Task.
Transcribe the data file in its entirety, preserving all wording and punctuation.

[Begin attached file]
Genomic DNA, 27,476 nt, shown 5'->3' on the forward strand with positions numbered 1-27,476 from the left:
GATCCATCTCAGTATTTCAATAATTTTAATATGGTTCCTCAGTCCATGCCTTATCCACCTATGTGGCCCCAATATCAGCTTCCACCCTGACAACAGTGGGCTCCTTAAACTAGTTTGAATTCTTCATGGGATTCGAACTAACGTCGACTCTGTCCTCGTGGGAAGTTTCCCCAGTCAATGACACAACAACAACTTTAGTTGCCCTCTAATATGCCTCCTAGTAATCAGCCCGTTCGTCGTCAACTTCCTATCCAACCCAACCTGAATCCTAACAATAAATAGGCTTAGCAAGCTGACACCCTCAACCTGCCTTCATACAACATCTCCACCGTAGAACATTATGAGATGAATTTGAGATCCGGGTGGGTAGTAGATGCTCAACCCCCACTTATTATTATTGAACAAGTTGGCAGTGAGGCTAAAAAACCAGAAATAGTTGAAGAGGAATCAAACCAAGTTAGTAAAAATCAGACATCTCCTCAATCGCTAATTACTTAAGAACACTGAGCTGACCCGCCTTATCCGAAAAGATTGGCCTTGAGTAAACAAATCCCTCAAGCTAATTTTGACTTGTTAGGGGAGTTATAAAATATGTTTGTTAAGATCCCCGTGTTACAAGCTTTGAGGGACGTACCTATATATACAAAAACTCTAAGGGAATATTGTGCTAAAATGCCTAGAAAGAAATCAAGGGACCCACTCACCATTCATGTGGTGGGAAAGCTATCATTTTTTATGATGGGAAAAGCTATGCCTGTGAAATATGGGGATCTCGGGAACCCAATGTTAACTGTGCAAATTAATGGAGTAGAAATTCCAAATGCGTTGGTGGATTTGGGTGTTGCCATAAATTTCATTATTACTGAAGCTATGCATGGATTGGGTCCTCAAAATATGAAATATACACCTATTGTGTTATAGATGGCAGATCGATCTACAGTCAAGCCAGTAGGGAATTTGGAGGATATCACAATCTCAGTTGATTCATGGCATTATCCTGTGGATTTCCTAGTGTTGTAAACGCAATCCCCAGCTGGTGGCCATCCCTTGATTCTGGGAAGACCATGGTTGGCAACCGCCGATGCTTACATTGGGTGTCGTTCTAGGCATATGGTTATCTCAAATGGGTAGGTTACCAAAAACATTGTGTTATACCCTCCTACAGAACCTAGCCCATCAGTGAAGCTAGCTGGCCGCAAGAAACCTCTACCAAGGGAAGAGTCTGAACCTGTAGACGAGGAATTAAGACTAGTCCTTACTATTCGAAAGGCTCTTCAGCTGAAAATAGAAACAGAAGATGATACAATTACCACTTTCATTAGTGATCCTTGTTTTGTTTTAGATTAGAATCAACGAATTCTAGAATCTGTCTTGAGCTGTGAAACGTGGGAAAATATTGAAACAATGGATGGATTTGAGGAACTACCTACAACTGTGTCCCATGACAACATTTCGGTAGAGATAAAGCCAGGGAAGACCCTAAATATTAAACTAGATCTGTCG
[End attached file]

Genomic DNA, 27,476 nt, shown 5'->3' on the forward strand with positions numbered 1-27,476 from the left:
GATCCATCTCAGTATTTCAATAATTTTAATATGGTTCCTCAGTCCATGCCTTATCCACCTATGTGGCCCCAATATCAGCTTCCACCCTGACAACAGTGGGCTCCTTAAACTAGTTTGAATTCTTCATGGGATTCGAACTAACGTCGACTCTGTCCTCGTGGGAAGTTTCCCCAGTCAATGACACAACAACAACTTTAGTTGCCCTCTAATATGCCTCCTAGTAATCAGCCCGTTCGTCGTCAACTTCCTATCCAACCCAACCTGAATCCTAACAATAAATAGGCTTAGCAAGCTGACACCCTCAACCTGCCTTCATACAACATCTCCACCGTAGAACATTATGAGATGAATTTGAGATCCGGGTGGGTAGTAGATGCTCAACCCCCACTTATTATTATTGAACAAGTTGGCAGTGAGGCTAAAAAACCAGAAATAGTTGAAGAGGAATCAAACCAAGTTAGTAAAAATCAGACATCTCCTCAATCGCTAATTACTTAAGAACACTGAGCTGACCCGCCTTATCCGAAAAGATTGGCCTTGAGTAAACAAATCCCTCAAGCTAATTTTGACTTGTTAGGGGAGTTATAAAATATGTTTGTTAAGATCCCCGTGTTACAAGCTTTGAGGGACGTACCTATATATACAAAAACTCTAAGGGAATATTGTGCTAAAATGCCTAGAAAGAAATCAAGGGACCCACTCACCATTCATGTGGTGGGAAAGCTATCATTTTTTATGATGGGAAAAGCTATGCCTGTGAAATATGGGGATCTCGGGAACCCAATGTTAACTGTGCAAATTAATGGAGTAGAAATTCCAAATGCGTTGGTGGATTTGGGTGTTGCCATAAATTTCATTATTACTGAAGCTATGCATGGATTGGGTCCTCAAAATATGAAATATACACCTATTGTGTTATAGATGGCAGATCGATCTACAGTCAAGCCAGTAGGGAATTTGGAGGATATCACAATCTCAGTTGATTCATGGCATTATCCTGTGGATTTCCTAGTGTTGTAAACGCAATCCCCAGCTGGTGGCCATCCCTTGATTCTGGGAAGACCATGGTTGGCAACCGCCGATGCTTACATTGGGTGTCGTTCTAGGCATATGGTTATCTCAAATGGGTAGGTTACCAAAAACATTGTGTTATACCCTCCTACAGAACCTAGCCCATCAGTGAAGCTAGCTGGCCGCAAGAAACCTCTACCAAGGGAAGAGTCTGAACCTGTAGACGAGGAATTAAGACTAGTCCTTACTATTCGAAAGGCTCTTCAGCTGAAAATAGAAACAGAAGATGATACAATTACCACTTTCATTAGTGATCCTTGTTTTGTTTTAGATTAGAATCAACGAATTCTAGAATCTGTCTTGAGCTGTGAAACGTGGGAAAATATTGAAACAATGGATGGATTTGAGGAACTACCTACAACTGTGTCCCATGACAACATTTCGGTAGAGATAAAGCCAGGGAAGACCCTAAATATTAAACTAGATCTGTCG